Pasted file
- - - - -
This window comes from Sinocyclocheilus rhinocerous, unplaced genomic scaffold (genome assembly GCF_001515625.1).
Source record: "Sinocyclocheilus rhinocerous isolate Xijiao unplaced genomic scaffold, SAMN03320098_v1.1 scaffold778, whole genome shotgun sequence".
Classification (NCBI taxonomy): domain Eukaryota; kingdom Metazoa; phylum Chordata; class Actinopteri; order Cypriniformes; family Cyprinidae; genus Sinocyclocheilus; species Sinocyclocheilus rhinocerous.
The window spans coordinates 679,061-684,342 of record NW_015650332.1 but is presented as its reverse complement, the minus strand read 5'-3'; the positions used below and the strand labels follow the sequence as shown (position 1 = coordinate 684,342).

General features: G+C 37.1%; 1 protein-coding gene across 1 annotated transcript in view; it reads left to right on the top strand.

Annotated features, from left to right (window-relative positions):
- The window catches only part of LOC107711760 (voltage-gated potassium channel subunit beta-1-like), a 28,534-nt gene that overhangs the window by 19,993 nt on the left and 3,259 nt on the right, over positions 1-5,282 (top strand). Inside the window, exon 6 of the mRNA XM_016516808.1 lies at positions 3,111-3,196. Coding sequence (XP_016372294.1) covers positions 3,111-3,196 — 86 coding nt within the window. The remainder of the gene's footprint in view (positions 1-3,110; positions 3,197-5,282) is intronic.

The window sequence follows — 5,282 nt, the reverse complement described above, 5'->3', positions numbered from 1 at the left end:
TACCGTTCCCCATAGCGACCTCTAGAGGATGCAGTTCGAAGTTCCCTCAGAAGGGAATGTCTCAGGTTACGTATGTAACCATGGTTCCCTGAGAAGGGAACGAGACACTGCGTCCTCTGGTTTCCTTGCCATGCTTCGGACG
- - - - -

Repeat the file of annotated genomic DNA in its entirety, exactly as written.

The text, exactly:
This window comes from Sinocyclocheilus rhinocerous, unplaced genomic scaffold (genome assembly GCF_001515625.1).
Source record: "Sinocyclocheilus rhinocerous isolate Xijiao unplaced genomic scaffold, SAMN03320098_v1.1 scaffold778, whole genome shotgun sequence".
Classification (NCBI taxonomy): domain Eukaryota; kingdom Metazoa; phylum Chordata; class Actinopteri; order Cypriniformes; family Cyprinidae; genus Sinocyclocheilus; species Sinocyclocheilus rhinocerous.
The window spans coordinates 679,061-684,342 of record NW_015650332.1 but is presented as its reverse complement, the minus strand read 5'-3'; the positions used below and the strand labels follow the sequence as shown (position 1 = coordinate 684,342).

General features: G+C 37.1%; 1 protein-coding gene across 1 annotated transcript in view; it reads left to right on the top strand.

Annotated features, from left to right (window-relative positions):
- The window catches only part of LOC107711760 (voltage-gated potassium channel subunit beta-1-like), a 28,534-nt gene that overhangs the window by 19,993 nt on the left and 3,259 nt on the right, over positions 1-5,282 (top strand). Inside the window, exon 6 of the mRNA XM_016516808.1 lies at positions 3,111-3,196. Coding sequence (XP_016372294.1) covers positions 3,111-3,196 — 86 coding nt within the window. The remainder of the gene's footprint in view (positions 1-3,110; positions 3,197-5,282) is intronic.

The window sequence follows — 5,282 nt, the reverse complement described above, 5'->3', positions numbered from 1 at the left end:
TACCGTTCCCCATAGCGACCTCTAGAGGATGCAGTTCGAAGTTCCCTCAGAAGGGAATGTCTCAGGTTACGTATGTAACCATGGTTCCCTGAGAAGGGAACGAGACACTGCGTCCTCTGGTTTCCTTGCCATGCTTCGGACG